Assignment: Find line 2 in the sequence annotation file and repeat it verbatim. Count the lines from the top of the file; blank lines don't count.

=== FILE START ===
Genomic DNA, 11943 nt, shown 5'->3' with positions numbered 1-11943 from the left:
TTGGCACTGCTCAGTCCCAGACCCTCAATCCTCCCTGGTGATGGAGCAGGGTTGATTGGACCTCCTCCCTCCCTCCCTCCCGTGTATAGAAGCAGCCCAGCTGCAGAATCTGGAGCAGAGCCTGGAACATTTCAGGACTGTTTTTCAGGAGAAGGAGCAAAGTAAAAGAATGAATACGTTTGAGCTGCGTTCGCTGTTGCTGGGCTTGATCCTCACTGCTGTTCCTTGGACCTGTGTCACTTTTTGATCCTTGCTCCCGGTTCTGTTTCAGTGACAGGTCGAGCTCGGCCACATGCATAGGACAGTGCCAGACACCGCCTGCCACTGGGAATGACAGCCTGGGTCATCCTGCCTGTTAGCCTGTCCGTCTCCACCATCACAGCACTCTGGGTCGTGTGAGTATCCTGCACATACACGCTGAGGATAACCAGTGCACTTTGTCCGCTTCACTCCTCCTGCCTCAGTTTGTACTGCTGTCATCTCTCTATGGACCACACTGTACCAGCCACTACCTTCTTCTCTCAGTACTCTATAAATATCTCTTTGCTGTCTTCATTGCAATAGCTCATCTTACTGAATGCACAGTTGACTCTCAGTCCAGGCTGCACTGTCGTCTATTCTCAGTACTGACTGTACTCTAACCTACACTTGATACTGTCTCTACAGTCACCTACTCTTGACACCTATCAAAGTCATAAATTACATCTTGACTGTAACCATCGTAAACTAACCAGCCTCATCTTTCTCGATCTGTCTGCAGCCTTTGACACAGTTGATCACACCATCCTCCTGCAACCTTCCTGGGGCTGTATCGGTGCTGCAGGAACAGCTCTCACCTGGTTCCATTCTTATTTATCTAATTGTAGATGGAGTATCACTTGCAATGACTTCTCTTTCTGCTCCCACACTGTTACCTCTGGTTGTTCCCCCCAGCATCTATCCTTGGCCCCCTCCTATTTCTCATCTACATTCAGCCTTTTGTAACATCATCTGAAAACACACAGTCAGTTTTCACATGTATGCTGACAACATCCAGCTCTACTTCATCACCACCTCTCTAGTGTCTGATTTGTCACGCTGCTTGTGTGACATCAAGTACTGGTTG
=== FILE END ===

TTGGCACTGCTCAGTCCCAGACCCTCAATCCTCCCTGGTGATGGAGCAGGGTTGATTGGACCTCCTCCCTCCCTCCCTCCCGTGTATAGAAGCAGCCCAGCTGCAGAATCTGGAGCAGAGCCTGGAACATTTCAGGACTGTTTTTCAGGAGAAGGAGCAAAGTAAAAGAATGAATACGTTTGAGCTGCGTTCGCTGTTGCTGGGCTTGATCCTCACTGCTGTTCCTTGGACCTGTGTCACTTTTTGATCCTTGCTCCCGGTTCTGTTTCAGTGACAGGTCGAGCTCGGCCACATGCATAGGACAGTGCCAGACACCGCCTGCCACTGGGAATGACAGCCTGGGTCATCCTGCCTGTTAGCCTGTCCGTCTCCACCATCACAGCACTCTGGGTCGTGTGAGTATCCTGCACATACACGCTGAGGATAACCAGTGCACTTTGTCCGCTTCACTCCTCCTGCCTCAGTTTGTACTGCTGTCATCTCTCTATGGACCACACTGTACCAGCCACTACCTTCTTCTCTCAGTACTCTATAAATATCTCTTTGCTGTCTTCATTGCAATAGCTCATCTTACTGAATGCACAGTTGACTCTCAGTCCAGGCTGCACTGTCGTCTATTCTCAGTACTGACTGTACTCTAACCTACACTTGATACTGTCTCTACAGTCACCTACTCTTGACACCTATCAAAGTCATAAATTACATCTTGACTGTAACCATCGTAAACTAACCAGCCTCATCTTTCTCGATCTGTCTGCAGCCTTTGACACAGTTGATCACACCATCCTCCTGCAACCTTCCTGGGGCTGTATCGGTGCTGCAGGAACAGCTCTCACCTGGTTCCATTCTTATTTATCTAATTGTAGATGGAGTATCACTTGCAATGACTTCTCTTTCTGCTCCCACACTGTTACCTCTGGTTGTTCCCCCCAGCATCTATCCTTGGCCCCCTCCTATTTCTCATCTACATTCAGCCTTTTGTAACATCATCTGAAAACACACAGTCAGTTTTCACATGTATGCTGACAACATCCAGCTCTACTTCATCACCACCTCTCTAGTGTCTGATTTGTCACGCTGCTTGTGTGACATCAAGTACTGGTTG